But what most people usually mean when they say they want to work and lead out of “who we are” is their giftedness, passions, or strength.  And honestly, I think that’s an incomplete picture.

“Who we are” can be a lot of different things and it is not just giftedness or strength or what is life-giving to us. For xample – since my parents’ deaths, I have been handling every single bit of estate stuff and legal hoopla, even though I’m the youngest sibling, because part of “who I am” is being who I need to be in order to survive and do the things that need to be done.

Two things on the topic I’m thinking right now: (subject to change at any moment)

  1. We are responsible for bringing who we are into whatever tasks we’re doing, even if they aren’t our favorite, in whatever ways possible and appropriate, and even if we can’t do that in a way that gives us life…
  2. A part of who we are includes hopefully having some motivation (compelled toward the vision, love for teammates…) that makes us willing to work in areas that aren’t our strengths when the situation requires it.

I think this is where people can easily be taken advantage of. When there is a group of people who are only willing to serve out of “who they are” and take that to mean what they are naturally good at or gifted in, I think there are usually certain others who end up filling the gaps over and over again.  It adds another dimension to maybe what servant leadership should look like in community.

We can be very self-serving when it comes to empowering ourselves sometimes. And completely unaware about the degree of impact those actions can have on those who are willing to serve -whether they are natural servants or the compulsively responsible.

Perhaps it would be fitting to say that “who we are” can be reflected just as much in what we are refusing to do for the sake of the community as well as in what we get to do in our own strengths and passions.  Such a reminder about “who we are” may be quite humbling to us in those moments where we can only see ourselves through the lens of our own greatness or satisfaction.

I also believe this can be a huge issue in multi-ethnic contexts because I think individualistic cultures are more likely to expect or demand that they only work out of giftedness whereas members of more communal cultures would end up filling in the gaps time and time again. Now that I think about it, I think I’ve seen this.

How are you living out of who you are in a way that is stewarding yourself and also serving your community and the bigger picture when needed?

Leadership That Knows What You CAN’T Do

I heard an interview a few days ago from the NFL world that I found to be a clear and insightful description of leadership in helping others succeed.

Former All-Pro receiver Cris Carter and current ESPN analyst offered this analysis in discussing what beleaguered wide receive Roy Williams was going to benefit from in returning to work with his former coach Mike Martz with the Bears.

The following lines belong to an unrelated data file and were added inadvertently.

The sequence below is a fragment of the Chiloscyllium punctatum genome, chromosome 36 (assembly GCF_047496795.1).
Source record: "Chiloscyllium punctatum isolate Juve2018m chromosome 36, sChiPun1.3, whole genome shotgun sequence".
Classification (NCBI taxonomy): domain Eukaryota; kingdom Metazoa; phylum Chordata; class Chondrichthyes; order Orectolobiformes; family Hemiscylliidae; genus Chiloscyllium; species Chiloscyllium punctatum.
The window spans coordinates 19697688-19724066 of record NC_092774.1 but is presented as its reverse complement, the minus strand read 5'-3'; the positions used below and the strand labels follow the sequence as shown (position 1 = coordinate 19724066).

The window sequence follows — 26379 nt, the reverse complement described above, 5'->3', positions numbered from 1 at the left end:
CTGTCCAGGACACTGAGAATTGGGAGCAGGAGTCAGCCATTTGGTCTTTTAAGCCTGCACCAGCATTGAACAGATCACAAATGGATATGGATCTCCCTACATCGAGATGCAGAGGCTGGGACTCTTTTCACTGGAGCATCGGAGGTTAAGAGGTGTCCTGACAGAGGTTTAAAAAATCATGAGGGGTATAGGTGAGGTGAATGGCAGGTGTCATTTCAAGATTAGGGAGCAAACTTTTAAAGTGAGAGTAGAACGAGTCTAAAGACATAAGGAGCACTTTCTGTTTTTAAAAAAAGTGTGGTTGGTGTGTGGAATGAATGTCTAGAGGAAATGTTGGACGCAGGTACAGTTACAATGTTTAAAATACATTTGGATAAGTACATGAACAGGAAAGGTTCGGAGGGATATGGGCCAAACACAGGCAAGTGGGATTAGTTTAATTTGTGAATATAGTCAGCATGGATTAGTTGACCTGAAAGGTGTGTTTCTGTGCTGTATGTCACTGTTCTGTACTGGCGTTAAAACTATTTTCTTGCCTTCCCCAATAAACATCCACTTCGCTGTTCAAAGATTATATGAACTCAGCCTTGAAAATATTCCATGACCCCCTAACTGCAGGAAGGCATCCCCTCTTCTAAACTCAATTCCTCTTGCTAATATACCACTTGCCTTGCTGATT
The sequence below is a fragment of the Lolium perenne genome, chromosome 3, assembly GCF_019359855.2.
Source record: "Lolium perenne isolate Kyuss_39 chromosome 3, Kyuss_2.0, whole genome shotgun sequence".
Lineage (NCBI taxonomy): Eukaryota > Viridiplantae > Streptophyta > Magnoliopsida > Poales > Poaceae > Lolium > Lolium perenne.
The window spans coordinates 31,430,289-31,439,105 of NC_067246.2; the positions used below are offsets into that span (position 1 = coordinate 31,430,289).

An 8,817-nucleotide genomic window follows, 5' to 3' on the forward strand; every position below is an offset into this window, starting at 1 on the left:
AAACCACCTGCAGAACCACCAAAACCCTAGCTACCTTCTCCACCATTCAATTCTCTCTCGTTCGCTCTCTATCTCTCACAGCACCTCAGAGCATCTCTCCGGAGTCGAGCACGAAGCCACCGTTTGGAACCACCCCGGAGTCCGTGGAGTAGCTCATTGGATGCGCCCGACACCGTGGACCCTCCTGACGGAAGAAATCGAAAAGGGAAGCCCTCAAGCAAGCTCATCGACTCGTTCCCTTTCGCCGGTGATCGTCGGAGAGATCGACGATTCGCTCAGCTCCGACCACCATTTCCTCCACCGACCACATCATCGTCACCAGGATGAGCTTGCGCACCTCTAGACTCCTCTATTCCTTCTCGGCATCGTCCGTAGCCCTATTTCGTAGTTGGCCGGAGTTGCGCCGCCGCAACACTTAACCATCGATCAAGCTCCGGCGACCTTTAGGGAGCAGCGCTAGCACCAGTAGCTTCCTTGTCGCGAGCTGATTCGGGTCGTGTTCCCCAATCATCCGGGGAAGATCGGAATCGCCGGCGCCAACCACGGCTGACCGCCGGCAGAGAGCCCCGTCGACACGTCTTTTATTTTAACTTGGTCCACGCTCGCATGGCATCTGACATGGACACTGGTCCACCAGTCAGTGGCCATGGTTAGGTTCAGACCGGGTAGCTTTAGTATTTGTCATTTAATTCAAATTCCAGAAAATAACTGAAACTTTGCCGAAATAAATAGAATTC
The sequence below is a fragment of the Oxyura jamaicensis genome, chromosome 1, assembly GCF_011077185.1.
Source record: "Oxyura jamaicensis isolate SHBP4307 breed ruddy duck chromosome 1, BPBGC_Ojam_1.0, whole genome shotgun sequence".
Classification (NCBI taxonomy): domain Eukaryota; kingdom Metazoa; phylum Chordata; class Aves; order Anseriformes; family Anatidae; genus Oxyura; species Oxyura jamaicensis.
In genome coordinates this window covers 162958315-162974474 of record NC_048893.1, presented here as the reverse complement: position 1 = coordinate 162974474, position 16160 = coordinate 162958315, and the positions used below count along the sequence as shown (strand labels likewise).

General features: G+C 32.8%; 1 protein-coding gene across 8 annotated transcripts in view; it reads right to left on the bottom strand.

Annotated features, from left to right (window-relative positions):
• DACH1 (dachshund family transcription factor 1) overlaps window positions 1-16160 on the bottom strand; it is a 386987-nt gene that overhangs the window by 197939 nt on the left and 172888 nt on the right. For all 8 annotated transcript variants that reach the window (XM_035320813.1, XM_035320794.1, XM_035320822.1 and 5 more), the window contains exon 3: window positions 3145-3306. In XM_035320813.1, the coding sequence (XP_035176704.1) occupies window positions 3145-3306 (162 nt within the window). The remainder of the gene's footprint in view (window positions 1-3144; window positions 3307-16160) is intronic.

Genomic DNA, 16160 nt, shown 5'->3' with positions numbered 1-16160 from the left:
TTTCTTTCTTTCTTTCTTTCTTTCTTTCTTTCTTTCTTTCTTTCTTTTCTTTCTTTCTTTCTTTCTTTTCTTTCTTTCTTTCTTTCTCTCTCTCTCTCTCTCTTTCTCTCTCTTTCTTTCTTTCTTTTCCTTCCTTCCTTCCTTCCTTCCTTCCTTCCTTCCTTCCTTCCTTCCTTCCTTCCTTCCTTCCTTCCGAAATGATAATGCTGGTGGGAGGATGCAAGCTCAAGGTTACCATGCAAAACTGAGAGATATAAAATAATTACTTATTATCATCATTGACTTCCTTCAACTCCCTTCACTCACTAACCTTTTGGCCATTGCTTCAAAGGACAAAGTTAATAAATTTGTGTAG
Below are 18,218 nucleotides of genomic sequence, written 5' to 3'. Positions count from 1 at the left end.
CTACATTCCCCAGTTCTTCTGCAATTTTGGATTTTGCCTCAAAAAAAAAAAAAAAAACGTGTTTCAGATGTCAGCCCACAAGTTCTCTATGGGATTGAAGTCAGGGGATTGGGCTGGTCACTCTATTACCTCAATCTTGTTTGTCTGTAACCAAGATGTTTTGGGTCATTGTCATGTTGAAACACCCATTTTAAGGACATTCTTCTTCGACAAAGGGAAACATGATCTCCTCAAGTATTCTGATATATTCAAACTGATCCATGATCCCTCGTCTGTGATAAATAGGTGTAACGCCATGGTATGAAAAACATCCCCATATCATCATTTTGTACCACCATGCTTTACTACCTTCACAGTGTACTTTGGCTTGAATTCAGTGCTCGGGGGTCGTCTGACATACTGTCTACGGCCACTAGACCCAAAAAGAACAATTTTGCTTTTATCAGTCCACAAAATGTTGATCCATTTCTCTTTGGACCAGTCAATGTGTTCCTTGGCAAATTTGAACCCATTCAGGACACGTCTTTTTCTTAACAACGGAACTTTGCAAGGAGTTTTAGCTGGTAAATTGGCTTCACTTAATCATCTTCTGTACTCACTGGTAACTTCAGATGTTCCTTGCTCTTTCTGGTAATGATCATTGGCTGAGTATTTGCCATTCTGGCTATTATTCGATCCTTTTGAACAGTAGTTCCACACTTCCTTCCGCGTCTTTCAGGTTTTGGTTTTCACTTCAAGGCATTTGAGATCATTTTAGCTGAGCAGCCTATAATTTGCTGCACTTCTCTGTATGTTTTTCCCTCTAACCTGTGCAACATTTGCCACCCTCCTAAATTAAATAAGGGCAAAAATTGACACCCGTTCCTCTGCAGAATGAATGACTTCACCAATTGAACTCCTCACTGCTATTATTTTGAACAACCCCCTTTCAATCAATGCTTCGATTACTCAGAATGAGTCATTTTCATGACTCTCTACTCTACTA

“The best thing in the National Football League is not what you CAN do, it’s having a coach who knows what you CAN’T do….It’s about being put in a position to do what you can do.”

– Cris Carter on Mike & Mike on ESPN radio 8/12/11

Now my own personal expectations as a Bears fan for Roy Williams is limited, but I thought the analysis was great.

I see it as an honest and backdoor approach to strength based leadership.  It may seem negative to some, but I think it can be a pretty honest approach to help someone succeed by keeping them out of situations in which they are almost guaranteed to fail.

There’s a movement of strength based leadership today which is long overdue, but it can be somewhat a nebulous search for joy and satisfaction.  One of the most direct paths to recognizing your strengths is being able to honestly assess where you don’t have any business spending a lot of your energy and time – where you might be doing more damage than good.

We all can get better at things, but as leaders we want to help people connect with their strengths and set them up to succeed. This includes helping build capacities that don’t come naturally, but also drawing out unique strengths and passions.

I’ve blessed with a couple of leaders who have helped me connect with my strengths and point me towards those, also recognizing where I wasn’t going to bear a lot of fruit. If you’ve had experiences with others who don’t or can’t do that – it’s a blessing!

So especially for those of us people that have great strengths in some contexts, but great weakness or limitations in other contexts – leaders can serve greatly by paying attention to where impact and effectiveness and passion can be nurtured.

Do you have examples of a leader helping you succeed because they knew your limitations?

**I can’t help add this too – positional leadership doesn’t mean you’re automatically the most qualified to lead in particular moments or situations. Lot of damage is done by people trying to do what they frankly aren’t cut out for. The greater the stakes, the more strengths and gifting are needed as opposed to just someone with a title.